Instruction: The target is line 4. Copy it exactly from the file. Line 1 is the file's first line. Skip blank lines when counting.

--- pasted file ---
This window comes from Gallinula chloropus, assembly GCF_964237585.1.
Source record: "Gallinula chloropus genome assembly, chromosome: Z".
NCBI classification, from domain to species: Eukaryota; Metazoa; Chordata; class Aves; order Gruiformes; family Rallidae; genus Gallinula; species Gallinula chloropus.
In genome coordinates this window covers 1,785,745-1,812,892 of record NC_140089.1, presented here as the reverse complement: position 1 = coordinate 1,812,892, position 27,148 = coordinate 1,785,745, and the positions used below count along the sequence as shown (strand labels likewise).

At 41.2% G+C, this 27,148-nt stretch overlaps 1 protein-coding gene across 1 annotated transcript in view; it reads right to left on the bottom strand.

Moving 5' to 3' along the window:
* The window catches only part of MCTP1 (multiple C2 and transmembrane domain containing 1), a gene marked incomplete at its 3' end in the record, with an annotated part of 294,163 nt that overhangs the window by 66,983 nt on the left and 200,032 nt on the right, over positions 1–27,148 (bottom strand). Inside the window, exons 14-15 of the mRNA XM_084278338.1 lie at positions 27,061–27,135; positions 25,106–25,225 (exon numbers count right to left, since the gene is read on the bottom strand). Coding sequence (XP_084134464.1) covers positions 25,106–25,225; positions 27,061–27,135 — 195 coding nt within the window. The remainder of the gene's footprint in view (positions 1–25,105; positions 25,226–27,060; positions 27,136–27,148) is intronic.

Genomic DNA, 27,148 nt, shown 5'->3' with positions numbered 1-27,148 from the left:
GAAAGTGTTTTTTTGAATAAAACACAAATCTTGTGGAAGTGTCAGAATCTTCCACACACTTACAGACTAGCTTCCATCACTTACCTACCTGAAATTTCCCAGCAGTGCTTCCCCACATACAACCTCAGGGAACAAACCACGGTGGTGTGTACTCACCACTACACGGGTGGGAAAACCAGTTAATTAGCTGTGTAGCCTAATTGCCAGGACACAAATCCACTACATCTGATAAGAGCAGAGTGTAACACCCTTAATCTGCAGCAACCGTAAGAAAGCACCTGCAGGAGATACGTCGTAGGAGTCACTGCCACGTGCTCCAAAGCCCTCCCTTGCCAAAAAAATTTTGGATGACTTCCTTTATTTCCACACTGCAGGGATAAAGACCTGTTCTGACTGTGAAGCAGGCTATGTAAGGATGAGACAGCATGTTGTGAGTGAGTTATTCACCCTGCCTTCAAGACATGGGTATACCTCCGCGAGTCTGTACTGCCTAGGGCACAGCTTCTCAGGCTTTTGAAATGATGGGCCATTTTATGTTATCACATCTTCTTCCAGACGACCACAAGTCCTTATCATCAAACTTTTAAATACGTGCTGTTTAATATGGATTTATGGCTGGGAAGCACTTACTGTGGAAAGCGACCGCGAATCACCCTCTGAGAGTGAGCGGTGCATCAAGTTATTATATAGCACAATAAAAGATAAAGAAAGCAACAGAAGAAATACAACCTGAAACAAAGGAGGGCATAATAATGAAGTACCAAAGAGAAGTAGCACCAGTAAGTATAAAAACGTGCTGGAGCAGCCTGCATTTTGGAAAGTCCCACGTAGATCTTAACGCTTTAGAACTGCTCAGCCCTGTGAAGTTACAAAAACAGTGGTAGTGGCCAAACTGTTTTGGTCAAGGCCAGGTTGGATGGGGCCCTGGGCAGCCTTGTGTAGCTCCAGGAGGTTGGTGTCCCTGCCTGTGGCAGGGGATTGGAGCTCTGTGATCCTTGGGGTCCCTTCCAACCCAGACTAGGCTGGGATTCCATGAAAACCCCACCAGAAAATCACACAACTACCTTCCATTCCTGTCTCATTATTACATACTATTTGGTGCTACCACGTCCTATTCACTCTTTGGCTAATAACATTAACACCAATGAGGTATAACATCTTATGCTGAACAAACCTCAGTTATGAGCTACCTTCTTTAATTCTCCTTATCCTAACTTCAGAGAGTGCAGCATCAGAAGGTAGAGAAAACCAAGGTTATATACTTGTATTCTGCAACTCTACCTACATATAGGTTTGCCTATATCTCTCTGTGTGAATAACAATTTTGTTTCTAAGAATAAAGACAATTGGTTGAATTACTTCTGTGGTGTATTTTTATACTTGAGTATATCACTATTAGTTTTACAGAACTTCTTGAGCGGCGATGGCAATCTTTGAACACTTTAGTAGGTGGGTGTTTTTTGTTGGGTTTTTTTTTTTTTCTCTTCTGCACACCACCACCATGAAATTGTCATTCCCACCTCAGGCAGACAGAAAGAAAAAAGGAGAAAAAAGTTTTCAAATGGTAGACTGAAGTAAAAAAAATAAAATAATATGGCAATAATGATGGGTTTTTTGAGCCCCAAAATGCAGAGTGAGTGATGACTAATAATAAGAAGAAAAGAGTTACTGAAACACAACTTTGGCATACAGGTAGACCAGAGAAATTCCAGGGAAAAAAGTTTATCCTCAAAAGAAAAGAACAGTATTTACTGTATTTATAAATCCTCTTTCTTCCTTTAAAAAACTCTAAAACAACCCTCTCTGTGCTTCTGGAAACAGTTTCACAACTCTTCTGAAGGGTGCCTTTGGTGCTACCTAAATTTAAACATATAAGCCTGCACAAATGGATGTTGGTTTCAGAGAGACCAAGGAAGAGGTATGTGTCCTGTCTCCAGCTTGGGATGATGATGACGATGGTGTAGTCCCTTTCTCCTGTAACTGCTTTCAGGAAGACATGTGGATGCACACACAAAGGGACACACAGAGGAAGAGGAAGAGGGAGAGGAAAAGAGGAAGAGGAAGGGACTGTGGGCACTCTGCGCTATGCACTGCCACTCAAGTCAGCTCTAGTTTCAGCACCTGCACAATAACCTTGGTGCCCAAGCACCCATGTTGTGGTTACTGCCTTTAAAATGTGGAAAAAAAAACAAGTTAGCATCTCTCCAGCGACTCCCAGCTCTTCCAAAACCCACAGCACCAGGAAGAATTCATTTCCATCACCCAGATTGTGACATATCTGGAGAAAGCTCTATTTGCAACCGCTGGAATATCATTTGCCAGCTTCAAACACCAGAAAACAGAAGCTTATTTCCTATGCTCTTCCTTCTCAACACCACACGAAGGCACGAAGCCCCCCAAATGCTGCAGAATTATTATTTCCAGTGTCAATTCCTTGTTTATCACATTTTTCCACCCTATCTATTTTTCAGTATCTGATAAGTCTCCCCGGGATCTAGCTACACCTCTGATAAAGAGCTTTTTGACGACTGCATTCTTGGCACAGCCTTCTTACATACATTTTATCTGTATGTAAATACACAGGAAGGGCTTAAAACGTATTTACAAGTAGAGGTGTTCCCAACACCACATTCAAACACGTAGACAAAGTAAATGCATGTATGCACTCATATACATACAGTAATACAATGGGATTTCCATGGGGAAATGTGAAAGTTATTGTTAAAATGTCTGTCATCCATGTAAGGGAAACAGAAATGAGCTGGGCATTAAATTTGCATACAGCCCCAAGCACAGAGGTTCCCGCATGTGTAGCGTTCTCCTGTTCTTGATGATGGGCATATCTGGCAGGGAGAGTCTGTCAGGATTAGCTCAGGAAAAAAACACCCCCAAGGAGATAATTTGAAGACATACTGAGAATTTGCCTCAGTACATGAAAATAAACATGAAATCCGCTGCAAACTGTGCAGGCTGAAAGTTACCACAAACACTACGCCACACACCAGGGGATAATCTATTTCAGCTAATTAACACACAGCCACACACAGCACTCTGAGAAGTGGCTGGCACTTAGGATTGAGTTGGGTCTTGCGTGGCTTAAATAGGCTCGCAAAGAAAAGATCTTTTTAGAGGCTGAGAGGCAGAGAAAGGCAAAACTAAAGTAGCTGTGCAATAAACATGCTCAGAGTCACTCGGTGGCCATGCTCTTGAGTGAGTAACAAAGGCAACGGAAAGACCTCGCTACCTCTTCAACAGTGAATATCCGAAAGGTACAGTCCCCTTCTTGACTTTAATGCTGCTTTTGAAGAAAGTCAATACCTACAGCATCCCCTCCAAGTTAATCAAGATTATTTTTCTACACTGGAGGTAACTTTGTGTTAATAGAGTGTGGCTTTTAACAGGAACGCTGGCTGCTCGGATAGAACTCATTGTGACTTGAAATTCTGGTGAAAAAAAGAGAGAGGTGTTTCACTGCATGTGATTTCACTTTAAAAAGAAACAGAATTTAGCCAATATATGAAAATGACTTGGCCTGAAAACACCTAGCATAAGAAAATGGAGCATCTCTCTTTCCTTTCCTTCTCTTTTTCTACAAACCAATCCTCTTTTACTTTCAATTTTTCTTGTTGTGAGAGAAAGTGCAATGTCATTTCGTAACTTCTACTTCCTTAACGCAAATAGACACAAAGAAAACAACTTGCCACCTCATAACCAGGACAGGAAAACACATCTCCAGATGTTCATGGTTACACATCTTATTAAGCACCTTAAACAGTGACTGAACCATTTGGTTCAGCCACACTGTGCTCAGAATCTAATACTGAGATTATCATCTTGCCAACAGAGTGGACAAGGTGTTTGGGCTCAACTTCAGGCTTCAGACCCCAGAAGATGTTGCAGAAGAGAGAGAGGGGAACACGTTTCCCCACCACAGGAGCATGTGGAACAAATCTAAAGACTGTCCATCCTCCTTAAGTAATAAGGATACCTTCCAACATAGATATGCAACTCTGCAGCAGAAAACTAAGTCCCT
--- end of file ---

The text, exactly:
In genome coordinates this window covers 1,785,745-1,812,892 of record NC_140089.1, presented here as the reverse complement: position 1 = coordinate 1,812,892, position 27,148 = coordinate 1,785,745, and the positions used below count along the sequence as shown (strand labels likewise).